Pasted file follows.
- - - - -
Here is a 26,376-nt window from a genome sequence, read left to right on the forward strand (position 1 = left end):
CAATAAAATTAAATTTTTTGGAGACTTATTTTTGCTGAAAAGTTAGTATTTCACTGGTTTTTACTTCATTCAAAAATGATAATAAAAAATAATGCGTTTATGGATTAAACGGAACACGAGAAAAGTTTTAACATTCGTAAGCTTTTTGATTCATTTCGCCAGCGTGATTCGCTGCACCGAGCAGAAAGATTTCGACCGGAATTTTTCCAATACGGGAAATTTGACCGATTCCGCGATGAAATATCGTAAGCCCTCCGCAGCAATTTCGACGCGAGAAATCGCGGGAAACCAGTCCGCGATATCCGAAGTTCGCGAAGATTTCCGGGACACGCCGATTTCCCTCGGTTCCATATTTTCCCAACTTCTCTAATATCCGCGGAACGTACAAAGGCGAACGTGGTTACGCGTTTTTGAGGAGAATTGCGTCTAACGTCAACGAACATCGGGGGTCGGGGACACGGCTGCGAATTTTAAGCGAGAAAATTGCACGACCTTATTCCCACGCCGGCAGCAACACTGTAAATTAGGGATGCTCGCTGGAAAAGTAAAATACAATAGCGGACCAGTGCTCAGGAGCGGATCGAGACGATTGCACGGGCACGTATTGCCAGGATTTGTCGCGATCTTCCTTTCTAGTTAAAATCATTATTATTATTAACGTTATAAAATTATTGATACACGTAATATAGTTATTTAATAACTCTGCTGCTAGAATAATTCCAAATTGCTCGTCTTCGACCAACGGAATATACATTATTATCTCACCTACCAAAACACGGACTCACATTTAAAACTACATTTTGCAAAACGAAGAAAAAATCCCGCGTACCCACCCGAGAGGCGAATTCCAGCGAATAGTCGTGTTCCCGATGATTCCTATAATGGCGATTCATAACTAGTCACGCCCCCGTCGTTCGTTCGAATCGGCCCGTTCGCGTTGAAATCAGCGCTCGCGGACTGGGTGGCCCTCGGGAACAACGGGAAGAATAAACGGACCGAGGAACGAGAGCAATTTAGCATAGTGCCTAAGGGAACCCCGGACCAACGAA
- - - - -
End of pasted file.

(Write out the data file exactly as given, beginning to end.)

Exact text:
Here is a 26,376-nt window from a genome sequence, read left to right on the forward strand (position 1 = left end):
CAATAAAATTAAATTTTTTGGAGACTTATTTTTGCTGAAAAGTTAGTATTTCACTGGTTTTTACTTCATTCAAAAATGATAATAAAAAATAATGCGTTTATGGATTAAACGGAACACGAGAAAAGTTTTAACATTCGTAAGCTTTTTGATTCATTTCGCCAGCGTGATTCGCTGCACCGAGCAGAAAGATTTCGACCGGAATTTTTCCAATACGGGAAATTTGACCGATTCCGCGATGAAATATCGTAAGCCCTCCGCAGCAATTTCGACGCGAGAAATCGCGGGAAACCAGTCCGCGATATCCGAAGTTCGCGAAGATTTCCGGGACACGCCGATTTCCCTCGGTTCCATATTTTCCCAACTTCTCTAATATCCGCGGAACGTACAAAGGCGAACGTGGTTACGCGTTTTTGAGGAGAATTGCGTCTAACGTCAACGAACATCGGGGGTCGGGGACACGGCTGCGAATTTTAAGCGAGAAAATTGCACGACCTTATTCCCACGCCGGCAGCAACACTGTAAATTAGGGATGCTCGCTGGAAAAGTAAAATACAATAGCGGACCAGTGCTCAGGAGCGGATCGAGACGATTGCACGGGCACGTATTGCCAGGATTTGTCGCGATCTTCCTTTCTAGTTAAAATCATTATTATTATTAACGTTATAAAATTATTGATACACGTAATATAGTTATTTAATAACTCTGCTGCTAGAATAATTCCAAATTGCTCGTCTTCGACCAACGGAATATACATTATTATCTCACCTACCAAAACACGGACTCACATTTAAAACTACATTTTGCAAAACGAAGAAAAAATCCCGCGTACCCACCCGAGAGGCGAATTCCAGCGAATAGTCGTGTTCCCGATGATTCCTATAATGGCGATTCATAACTAGTCACGCCCCCGTCGTTCGTTCGAATCGGCCCGTTCGCGTTGAAATCAGCGCTCGCGGACTGGGTGGCCCTCGGGAACAACGGGAAGAATAAACGGACCGAGGAACGAGAGCAATTTAGCATAGTGCCTAAGGGAACCCCGGACCAACGAA